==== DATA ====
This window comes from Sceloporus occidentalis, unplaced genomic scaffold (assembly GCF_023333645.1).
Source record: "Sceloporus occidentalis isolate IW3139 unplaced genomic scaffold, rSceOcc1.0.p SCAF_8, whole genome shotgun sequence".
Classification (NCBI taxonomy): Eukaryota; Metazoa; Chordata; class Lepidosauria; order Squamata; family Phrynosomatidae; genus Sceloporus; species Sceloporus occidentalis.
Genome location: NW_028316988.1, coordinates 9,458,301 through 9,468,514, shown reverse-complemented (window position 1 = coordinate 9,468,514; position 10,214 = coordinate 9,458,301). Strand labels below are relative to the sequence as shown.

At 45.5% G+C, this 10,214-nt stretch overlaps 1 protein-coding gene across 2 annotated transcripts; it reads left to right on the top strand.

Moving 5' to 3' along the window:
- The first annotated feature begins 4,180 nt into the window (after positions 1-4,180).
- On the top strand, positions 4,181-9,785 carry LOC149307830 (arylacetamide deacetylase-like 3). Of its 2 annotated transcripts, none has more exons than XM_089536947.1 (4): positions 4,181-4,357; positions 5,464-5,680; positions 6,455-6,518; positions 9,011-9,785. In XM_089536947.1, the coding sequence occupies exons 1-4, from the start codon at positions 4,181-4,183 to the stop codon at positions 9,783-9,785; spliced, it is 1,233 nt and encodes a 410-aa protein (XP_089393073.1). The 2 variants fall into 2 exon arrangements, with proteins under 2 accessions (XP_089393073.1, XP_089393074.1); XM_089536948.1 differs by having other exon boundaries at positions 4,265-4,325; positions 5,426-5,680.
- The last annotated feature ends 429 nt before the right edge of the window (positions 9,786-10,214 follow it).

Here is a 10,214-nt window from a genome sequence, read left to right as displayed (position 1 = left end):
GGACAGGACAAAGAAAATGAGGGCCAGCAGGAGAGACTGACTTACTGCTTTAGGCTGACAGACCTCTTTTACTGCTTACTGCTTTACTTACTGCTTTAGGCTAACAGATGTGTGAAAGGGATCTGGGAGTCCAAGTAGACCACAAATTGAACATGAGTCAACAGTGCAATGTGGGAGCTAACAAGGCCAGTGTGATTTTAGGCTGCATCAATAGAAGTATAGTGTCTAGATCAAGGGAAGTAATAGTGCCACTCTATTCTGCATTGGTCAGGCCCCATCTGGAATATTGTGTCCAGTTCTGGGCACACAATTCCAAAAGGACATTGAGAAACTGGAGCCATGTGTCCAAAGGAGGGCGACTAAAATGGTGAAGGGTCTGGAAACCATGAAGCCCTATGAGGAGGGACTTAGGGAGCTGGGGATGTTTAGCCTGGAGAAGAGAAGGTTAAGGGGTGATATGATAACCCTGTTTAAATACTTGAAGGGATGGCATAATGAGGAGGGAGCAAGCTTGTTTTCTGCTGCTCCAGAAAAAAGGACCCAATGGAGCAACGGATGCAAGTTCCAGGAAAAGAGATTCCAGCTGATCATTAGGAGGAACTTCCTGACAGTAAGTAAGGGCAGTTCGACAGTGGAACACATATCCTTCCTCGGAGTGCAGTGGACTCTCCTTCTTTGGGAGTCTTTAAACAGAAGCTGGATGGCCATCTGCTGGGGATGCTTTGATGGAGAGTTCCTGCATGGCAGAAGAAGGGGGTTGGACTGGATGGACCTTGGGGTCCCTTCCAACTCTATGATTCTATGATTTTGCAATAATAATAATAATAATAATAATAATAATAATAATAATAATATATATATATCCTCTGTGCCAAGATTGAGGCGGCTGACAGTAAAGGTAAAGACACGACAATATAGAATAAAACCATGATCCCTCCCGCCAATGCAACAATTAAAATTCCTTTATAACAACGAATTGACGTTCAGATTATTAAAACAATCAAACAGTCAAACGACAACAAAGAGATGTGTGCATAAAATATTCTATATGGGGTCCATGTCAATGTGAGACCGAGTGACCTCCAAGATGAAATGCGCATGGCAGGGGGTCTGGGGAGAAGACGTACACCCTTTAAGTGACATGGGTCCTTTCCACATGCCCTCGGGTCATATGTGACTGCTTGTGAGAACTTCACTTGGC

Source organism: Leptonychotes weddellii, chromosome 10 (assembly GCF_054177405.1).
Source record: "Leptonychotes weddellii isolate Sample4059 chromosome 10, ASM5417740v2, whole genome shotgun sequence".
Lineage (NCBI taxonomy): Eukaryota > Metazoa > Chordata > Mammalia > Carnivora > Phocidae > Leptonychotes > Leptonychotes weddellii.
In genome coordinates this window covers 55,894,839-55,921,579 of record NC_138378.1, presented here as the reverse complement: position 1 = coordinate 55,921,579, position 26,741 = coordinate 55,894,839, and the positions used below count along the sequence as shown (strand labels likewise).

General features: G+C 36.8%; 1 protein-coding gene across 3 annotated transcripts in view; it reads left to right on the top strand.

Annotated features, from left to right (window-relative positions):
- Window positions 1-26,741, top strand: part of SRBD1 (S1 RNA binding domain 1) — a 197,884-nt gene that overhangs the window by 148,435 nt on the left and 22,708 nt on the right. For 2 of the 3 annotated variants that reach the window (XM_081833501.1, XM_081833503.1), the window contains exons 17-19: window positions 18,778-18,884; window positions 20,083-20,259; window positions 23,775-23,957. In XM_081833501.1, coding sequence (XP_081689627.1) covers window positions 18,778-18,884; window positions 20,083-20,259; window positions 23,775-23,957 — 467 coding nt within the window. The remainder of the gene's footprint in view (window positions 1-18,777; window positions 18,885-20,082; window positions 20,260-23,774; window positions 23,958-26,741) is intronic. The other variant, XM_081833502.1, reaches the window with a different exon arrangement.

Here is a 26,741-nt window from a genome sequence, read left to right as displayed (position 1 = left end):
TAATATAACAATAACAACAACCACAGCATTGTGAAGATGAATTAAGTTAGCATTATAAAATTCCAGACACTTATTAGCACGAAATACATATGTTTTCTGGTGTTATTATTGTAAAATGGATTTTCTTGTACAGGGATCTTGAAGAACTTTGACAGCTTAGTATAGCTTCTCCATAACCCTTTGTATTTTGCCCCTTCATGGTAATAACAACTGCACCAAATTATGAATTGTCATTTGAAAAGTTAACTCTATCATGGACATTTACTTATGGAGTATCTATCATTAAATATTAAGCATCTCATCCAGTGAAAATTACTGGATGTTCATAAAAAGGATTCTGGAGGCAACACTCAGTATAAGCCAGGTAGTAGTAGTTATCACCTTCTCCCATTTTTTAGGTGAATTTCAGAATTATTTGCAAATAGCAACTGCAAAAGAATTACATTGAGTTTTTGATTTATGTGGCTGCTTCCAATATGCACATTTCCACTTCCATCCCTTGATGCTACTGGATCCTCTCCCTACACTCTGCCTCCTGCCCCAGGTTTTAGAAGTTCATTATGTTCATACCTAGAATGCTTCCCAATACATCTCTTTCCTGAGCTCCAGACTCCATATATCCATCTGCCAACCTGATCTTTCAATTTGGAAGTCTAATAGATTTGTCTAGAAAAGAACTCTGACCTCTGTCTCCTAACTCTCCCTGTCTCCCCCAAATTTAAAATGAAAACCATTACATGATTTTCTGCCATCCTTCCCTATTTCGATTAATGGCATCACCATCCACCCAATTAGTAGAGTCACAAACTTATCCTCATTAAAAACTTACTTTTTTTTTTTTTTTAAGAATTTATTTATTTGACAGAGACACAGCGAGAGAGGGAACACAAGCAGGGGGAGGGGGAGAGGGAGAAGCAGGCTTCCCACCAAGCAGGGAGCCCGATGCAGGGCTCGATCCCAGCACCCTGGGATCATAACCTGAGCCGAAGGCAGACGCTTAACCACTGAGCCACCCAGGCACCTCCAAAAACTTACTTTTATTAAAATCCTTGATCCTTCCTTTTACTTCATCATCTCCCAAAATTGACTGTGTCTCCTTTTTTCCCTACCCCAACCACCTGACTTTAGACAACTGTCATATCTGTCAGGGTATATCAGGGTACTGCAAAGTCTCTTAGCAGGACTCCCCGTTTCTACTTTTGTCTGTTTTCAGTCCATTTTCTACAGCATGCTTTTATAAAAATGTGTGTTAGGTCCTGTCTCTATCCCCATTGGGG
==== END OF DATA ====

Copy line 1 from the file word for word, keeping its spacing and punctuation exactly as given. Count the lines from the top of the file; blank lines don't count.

This window comes from Sceloporus occidentalis, unplaced genomic scaffold (assembly GCF_023333645.1).